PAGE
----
REVIEW: Left to Suffer – And Dying Forever [EP/2022]

Artist: Left to Suffer
Album: And Dying Forever (EP)

Have you ever seen those follow-up exposés on child stars—you know the where are they now? type bits? They usually only end one of two ways—they either end up snorting coke off of a prosthetic limb behind a dumpster (which, hey, if that’s your thing, more power to you) or someone who did…well, alright, even maybe “normal,” as far as the circumstances go. If you apply the same to up and coming bands, you can start to discern the same pattern. I can’t even keep track of the number of bands I’ve discovered from a promising debut album or EP only for them to totally vanish—or worse, turn butt-rock. After a series of remarkable EPs, Left to Suffer return with And Dying Forever, a release which begs the same question: with a rapid rise to relative fame, how will the band fare? While this is a topic that will unravel over the next several paragraphs, here’s one spoiler—they definitely didn’t turn into “adult alternative” or whatever other catch-all is increasingly popular among the aging metalcore crowd. Instead, the band act to expand and refine their blend of nu-metalcore and deathcore on And Dying Forever, putting forth a demonstration of refined aggression that balances deft, devastating breakdowns with melancholic, moody and even pop-friendly sensitivities to create something that very much feels like an expansion of their critically acclaimed On Death.
And Dying Forever does a lot of things right, but isn’t without its own shortcomings, and ultimately, both of these draw from the notion that the EP serves as a relative companion piece to the 2021 EP On Death. And Dying Forever captures much of the hectic, intense energy abundant within Left to Suffer’s previous release and channels it, making it feel less primal and more focused and precise. The result are songs like “Whisper,” which pummels at the listener with a cannon-like kick-drum and breakdowns that toggle between dissonant chugs and fierce scratching (a la Yüth Forever, a cult classic). Other songs—like “Overwhelming Power” see the band continue to capitalize on their most aggressive tendencies with frontman Taylor Barber’s grisly mid-range yells smoothly transitioning into monstrous bellows and sharp, ear-splitting shrieks. However, And Dying Forever isn’t without its more melodic aspects as well, best heard on the record’s introductory track “Rest Your Head,” and sprinkled throughout the concluding number “Fatal Attraction.” While these moments might be contentious in some respects, they do an excellent job of adding more depth to the EP, adding in some breaks between blistering breakdowns, provided largely by serene—if not somewhat chilling—cleanly sung passages. “Fatal Attraction” does an exceptional job of this, not so much utilizing a scream/sing dynamic as it does more melodic and melancholic fretwork to space out the band’s more sinister backbone. Left to Suffer blend the more radio-friendly elements of nu metal and alternative in alongside their otherwise punishing styles of metalcore and deathcore to create something diverse and engaging, although, is not without its pitfalls.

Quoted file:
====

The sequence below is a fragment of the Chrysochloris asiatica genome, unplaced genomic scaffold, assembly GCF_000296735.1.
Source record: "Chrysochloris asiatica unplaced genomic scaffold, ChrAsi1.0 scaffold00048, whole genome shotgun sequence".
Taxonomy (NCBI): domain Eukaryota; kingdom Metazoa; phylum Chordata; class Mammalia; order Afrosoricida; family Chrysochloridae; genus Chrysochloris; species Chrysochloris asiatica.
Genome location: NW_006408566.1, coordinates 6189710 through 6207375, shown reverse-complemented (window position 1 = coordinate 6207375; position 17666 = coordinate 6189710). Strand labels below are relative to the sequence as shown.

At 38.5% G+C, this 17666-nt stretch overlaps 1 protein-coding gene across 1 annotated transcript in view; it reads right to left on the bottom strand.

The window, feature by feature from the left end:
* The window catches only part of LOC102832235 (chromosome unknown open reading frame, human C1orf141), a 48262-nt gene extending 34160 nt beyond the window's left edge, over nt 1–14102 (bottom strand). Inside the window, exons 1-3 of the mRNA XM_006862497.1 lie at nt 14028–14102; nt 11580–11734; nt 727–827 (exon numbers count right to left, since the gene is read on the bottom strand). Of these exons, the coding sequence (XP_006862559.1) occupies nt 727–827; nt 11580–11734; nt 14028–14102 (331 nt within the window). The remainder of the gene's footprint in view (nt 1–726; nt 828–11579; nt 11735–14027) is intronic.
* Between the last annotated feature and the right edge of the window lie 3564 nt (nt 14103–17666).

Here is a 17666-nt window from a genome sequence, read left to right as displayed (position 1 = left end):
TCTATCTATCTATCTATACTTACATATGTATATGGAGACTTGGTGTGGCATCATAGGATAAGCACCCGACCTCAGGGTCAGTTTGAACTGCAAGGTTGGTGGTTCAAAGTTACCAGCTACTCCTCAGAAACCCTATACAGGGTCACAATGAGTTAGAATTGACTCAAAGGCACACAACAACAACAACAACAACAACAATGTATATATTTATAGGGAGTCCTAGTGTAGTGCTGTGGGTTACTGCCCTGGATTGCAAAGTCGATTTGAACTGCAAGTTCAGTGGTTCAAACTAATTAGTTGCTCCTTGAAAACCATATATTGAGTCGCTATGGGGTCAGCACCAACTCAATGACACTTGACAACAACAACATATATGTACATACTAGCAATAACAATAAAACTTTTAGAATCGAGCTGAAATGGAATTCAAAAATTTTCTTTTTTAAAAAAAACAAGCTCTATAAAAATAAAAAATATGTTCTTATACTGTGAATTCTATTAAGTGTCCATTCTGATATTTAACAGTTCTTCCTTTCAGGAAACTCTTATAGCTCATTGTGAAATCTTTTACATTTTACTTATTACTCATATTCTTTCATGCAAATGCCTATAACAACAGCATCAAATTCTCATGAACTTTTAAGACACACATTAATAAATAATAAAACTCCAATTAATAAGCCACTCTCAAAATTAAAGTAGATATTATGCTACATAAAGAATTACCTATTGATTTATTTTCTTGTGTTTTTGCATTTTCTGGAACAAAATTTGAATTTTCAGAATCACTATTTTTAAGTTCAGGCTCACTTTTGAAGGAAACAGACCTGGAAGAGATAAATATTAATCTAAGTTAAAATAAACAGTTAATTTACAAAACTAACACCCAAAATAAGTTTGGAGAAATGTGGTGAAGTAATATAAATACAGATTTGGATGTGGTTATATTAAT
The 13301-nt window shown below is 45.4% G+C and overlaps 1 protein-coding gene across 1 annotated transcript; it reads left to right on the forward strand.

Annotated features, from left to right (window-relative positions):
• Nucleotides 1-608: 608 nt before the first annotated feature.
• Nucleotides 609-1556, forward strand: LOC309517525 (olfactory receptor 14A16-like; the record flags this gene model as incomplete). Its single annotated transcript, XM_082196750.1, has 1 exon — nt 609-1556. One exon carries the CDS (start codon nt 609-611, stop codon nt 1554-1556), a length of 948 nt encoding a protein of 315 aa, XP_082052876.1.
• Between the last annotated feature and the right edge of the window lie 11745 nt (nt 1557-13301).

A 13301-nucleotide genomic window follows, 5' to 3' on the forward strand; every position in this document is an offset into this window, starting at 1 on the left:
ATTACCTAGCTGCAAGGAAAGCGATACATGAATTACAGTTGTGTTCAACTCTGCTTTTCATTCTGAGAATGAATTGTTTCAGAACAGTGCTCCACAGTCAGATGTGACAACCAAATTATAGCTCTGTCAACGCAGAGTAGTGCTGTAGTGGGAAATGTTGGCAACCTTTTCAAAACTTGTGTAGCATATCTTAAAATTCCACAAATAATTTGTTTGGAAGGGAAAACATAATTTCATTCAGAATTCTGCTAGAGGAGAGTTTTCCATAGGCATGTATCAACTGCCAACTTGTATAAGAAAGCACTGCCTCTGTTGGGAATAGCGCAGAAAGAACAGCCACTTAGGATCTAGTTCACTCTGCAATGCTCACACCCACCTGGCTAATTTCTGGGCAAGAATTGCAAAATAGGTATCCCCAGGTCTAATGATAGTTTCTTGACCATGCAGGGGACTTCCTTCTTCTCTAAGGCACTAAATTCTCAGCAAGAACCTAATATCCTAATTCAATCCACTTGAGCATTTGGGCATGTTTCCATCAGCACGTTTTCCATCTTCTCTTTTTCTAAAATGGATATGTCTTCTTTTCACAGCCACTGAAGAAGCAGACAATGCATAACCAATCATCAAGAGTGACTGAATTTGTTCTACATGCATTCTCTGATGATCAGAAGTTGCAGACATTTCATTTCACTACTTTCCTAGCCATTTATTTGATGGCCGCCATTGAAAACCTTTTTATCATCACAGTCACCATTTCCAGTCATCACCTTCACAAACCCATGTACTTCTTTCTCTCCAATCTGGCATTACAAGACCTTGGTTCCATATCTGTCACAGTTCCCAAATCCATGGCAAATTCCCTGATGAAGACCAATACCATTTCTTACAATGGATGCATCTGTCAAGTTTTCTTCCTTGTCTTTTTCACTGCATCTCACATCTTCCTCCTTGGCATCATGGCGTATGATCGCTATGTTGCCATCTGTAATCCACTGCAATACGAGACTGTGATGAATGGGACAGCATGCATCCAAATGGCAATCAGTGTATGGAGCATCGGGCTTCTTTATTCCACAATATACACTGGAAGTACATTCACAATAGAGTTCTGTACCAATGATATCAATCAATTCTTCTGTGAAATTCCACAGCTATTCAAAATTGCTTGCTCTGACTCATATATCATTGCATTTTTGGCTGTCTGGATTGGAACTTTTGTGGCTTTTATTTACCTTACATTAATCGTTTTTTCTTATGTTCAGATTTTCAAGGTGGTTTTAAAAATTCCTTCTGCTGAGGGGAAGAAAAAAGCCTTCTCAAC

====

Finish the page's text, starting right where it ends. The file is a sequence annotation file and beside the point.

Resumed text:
As I alluded to earlier, the biggest pluses and minuses regarding And Dying Forever come from its similarities to its predecessor; in many ways on And Dying Forever, while registering as a continuation of On Death, feels moreso like a collection of B-Sides from its predecessor than it does the next logical step in progression there from. While songs like “Overwhelming Power” and “Whisper” are some of Left to Suffer’s finest, others—like the introductory track “Rest Your Head”—feel like an idea that was only barely finished and fleshed out before recording, with little of the same impact and replay value as many of the band’s other cuts. In a different vein, “Fixated”—while insanely catchy—is also somewhat grating, or, at least the chorus is. While the verses reflect a majestic infusion of nu-metal into the band’s burly metallic backbone, the chorus is a sing-song chant which, again, is about as catchy as herpes, but similarly irritating. Despite these little hiccups, the overarching detractor from And Dying Forever simply comes from the fact that it feels as though Left to Suffer were simultaneously trying to refine and expand their sound at the same time, and the result is a band in the throes of dysphoria. Much of the band’s more overt deathcore styling is abandoned in favor of Metalcore’s heavier end—which is fine, welcome even—but when paired against electronic and trap influences on “Fixated,” the blurry and messy “Rest Your Head” and “Fatal Attraction,” which despite being a solid song seems to borrow rather aggressively from various lyrical and instrumental elements heard from the band’s peers, the result is a record that doesn’t really have an identity of its own; a stark contrast from On Death.
And Dying Forever is a good record—I know it seems like I just tore it to bits a little—but as a standalone EP and within the context of Left to Suffer’s discography, it is well above average. Several songs—“Whisper,” “Overwhelming Power” and “Fatal Attraction” are grade-A cuts of Left to Suffer’s standard-issue meat, which are bound to become some of the band’s most played and adored songs. With that said, it isn’t without its downsides—downsides that really stem from the EP ultimately not being anywhere near as cohesive, focused or unique as On Death or A Year of Suffering, and as a consequence, feeling a little…lost. Rumor has it the band are already hard at work with their next offering, and given the immense promise packed into their first two releases, one can only hope their next won’t take the forever in And Dying Forever too literally.

For Fans Of: VCTMS, Bodysnatcher, Extortionist, Alpha Wolf
By: Connor Welsh